The concept of 'techno music' has constantly evolved since the term first came up. What do you make of it today?
First of all, I think techno music at the moment is just an infrastructure. Basically, it’s not a musical term anymore. It used to be more like straight, technical funk. Nowadays, it is more of an infrastructure where you have certain beat patterns that you can call techno music. But in the end, it’s a social and economic infrastructure. The name ‘techno’ does not have anything to do with content anymore. It can be anything, from soul jazz to new music, to electro-acoustic music. It’s not the description for a musical genre anymore. It’s the description of a structure within which you move around. And it’s dance music. I think that’s the general term that I can use for techno music.
So how do you think club nights have changed along the way?
I understand now that going to dance parties and clubs have become habits. People don’t go there because they listen to techno music from 128 bpm to 135 bpm. They go to a club to have a certain experience. This could be at any speed and on any musical level. For me and these days, it is basically describing a room. As far as Germany goes, for instance, the music is still more conservative than, say, in Britain or even in the US. But this conservatism is also something that is probably really far ahead. It has a very static and stoic-like movement. That’s why I think that, in this sense, Germany is a good example for this kind of music because it has a certain continuity and German people like to be continuous. They have a certain approach to the world that involves stability, security and discipline. This is still very present in Germany and, for sure, this is also reflected in the music, this idea of being attentive to certain details or to a certain conceptual approach. The focus is more on the development of the mind and not so much on being the big guy controlling the masses with his EQ. When a German DJ plays, he takes his ego out of the equation. Germans can do that because they have this history of guilt, at least my generation. So you try to strip yourself of your ego because you’re ‘guilty’. I think this also has a lot to do with this idea of not wanting to be a subject that is well known, of not wanting to be a guy with a face and a name playing this music. Recognition is not important in Germany. So the fact that people could express themselves without showing their faces was a very successful concept when it started in Germany. And it came straight from Detroit. It began first with the African tribal rhythms over there, then it came to Germany and included more robotic, constant rhythms (like Kraftwerk), then it traveled back to Detroit and back and forth again. It’s that very continuity, maybe it’s the same that has to do with cars as well… I mean, it is just a very hypothetical idea of course.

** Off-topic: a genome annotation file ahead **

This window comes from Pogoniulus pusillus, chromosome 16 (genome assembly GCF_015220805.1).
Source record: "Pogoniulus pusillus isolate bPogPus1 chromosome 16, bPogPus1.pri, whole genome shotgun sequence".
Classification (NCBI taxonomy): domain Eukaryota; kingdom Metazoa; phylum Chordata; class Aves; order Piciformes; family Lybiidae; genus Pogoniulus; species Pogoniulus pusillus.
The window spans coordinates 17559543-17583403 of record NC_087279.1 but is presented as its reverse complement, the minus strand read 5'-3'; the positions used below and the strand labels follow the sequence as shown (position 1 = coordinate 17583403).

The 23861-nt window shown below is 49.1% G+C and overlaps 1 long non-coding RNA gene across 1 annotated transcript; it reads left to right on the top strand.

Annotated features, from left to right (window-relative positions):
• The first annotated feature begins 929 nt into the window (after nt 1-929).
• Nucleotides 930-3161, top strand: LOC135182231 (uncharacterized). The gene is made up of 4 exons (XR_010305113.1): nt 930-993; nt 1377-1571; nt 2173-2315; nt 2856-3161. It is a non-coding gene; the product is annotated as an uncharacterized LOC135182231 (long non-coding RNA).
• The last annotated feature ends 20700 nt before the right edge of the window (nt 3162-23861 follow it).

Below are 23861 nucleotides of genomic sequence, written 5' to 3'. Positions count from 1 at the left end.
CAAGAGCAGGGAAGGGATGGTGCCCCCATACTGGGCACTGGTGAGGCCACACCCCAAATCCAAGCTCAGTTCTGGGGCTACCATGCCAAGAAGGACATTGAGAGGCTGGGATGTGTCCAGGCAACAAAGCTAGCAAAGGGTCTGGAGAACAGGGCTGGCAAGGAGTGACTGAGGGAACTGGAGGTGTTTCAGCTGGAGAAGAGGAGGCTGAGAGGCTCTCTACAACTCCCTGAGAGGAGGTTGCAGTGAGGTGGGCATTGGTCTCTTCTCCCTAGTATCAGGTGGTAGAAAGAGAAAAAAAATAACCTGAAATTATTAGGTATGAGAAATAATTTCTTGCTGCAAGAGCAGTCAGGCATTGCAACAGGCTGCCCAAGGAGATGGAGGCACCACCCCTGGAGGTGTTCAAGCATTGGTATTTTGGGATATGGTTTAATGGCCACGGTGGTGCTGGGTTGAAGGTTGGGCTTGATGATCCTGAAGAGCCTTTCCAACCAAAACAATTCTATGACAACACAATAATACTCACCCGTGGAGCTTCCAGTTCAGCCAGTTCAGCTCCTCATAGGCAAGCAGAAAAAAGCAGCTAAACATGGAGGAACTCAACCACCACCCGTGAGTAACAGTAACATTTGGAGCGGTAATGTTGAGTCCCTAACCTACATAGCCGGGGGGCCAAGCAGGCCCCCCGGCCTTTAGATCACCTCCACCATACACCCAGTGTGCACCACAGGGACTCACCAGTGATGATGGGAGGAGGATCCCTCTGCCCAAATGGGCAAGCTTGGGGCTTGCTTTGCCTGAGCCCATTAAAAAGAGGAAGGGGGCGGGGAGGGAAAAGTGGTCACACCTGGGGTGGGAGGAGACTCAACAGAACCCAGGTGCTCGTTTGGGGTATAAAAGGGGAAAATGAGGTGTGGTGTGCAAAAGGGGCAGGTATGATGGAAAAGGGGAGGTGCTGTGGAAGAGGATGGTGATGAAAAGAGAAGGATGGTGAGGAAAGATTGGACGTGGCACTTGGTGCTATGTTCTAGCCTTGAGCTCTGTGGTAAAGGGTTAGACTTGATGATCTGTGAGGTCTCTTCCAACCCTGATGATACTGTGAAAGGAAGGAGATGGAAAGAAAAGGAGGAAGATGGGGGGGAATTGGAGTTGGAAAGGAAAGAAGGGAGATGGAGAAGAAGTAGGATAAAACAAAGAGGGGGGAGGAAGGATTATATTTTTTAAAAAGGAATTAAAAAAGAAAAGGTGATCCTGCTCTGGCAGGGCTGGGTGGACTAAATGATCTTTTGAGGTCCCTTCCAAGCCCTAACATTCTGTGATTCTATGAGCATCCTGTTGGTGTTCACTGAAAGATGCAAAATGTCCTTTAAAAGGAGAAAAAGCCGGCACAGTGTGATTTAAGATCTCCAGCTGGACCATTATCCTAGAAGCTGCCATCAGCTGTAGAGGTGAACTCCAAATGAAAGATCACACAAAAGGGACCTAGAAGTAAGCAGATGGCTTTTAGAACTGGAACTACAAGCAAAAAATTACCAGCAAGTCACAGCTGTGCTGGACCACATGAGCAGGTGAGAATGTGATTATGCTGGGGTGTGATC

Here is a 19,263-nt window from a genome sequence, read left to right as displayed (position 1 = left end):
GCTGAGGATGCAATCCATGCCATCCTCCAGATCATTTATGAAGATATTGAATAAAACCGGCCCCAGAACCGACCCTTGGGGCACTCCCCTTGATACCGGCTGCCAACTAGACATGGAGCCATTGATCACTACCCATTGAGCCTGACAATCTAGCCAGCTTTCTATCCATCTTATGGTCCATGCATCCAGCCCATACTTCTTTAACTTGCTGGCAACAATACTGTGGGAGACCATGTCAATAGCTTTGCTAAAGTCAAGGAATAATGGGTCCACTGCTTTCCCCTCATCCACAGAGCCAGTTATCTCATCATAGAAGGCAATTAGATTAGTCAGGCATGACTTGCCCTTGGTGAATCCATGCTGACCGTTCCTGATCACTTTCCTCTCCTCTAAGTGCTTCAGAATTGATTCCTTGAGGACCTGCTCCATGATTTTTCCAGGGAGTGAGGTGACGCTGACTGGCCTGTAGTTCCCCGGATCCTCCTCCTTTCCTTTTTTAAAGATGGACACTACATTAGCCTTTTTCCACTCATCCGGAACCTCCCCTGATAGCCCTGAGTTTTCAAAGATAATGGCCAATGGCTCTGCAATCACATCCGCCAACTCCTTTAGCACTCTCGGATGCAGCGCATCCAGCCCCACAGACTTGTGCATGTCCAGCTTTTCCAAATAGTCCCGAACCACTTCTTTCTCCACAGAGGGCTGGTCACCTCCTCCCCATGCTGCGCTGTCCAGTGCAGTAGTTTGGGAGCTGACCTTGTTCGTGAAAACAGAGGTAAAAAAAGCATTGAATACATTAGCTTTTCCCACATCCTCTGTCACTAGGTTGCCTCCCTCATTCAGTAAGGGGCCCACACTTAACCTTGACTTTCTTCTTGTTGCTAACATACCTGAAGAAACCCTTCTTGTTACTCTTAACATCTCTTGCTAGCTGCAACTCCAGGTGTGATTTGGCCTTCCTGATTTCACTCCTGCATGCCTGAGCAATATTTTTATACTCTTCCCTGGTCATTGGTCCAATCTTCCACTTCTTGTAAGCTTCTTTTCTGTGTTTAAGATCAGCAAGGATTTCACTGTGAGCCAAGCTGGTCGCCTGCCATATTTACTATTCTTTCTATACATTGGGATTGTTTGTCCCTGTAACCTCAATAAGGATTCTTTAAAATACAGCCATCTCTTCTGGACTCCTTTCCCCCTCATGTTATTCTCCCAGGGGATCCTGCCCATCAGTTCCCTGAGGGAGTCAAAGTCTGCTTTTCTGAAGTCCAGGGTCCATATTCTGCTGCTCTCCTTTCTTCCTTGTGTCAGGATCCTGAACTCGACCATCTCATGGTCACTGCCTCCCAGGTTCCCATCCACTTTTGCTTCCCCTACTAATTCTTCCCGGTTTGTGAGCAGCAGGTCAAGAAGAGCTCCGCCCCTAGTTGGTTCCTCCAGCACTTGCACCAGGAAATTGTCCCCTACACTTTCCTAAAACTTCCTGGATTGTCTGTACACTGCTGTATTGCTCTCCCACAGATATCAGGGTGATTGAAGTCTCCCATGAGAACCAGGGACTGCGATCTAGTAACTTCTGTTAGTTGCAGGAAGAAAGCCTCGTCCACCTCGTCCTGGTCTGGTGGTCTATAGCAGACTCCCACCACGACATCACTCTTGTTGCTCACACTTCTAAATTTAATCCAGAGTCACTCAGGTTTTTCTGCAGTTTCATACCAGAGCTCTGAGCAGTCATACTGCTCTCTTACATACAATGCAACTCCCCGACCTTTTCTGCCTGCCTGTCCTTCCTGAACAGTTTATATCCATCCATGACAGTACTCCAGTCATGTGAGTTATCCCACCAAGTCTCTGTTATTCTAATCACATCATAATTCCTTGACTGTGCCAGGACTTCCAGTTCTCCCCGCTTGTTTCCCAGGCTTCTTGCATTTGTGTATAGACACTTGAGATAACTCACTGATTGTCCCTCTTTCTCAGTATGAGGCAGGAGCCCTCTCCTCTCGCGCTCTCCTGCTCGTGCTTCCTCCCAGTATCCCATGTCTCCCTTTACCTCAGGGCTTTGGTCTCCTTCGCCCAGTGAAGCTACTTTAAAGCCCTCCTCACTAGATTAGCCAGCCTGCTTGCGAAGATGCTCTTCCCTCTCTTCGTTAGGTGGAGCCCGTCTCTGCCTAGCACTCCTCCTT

Based on your personal experience, how would you explain the contemporary sonic sensibility for experimental productions?
Well, I was totally into noise music for a long time, I was mainly into the more minimal stuff. You have dance music and then you have this kind of minimal music and this idea of revolution. Noise music was about denying pleasure, which then gives you pain. And this pain in turns gives you a certain lust and a certain pleasure to follow a story. There is a development in digital techniques that nowadays makes it easy to focus on different levels and different stories and combine these levels. Because of technical developments, you are able to tell different stories at the same time and on different levels.
When a German DJ plays, he takes his ego out of the equation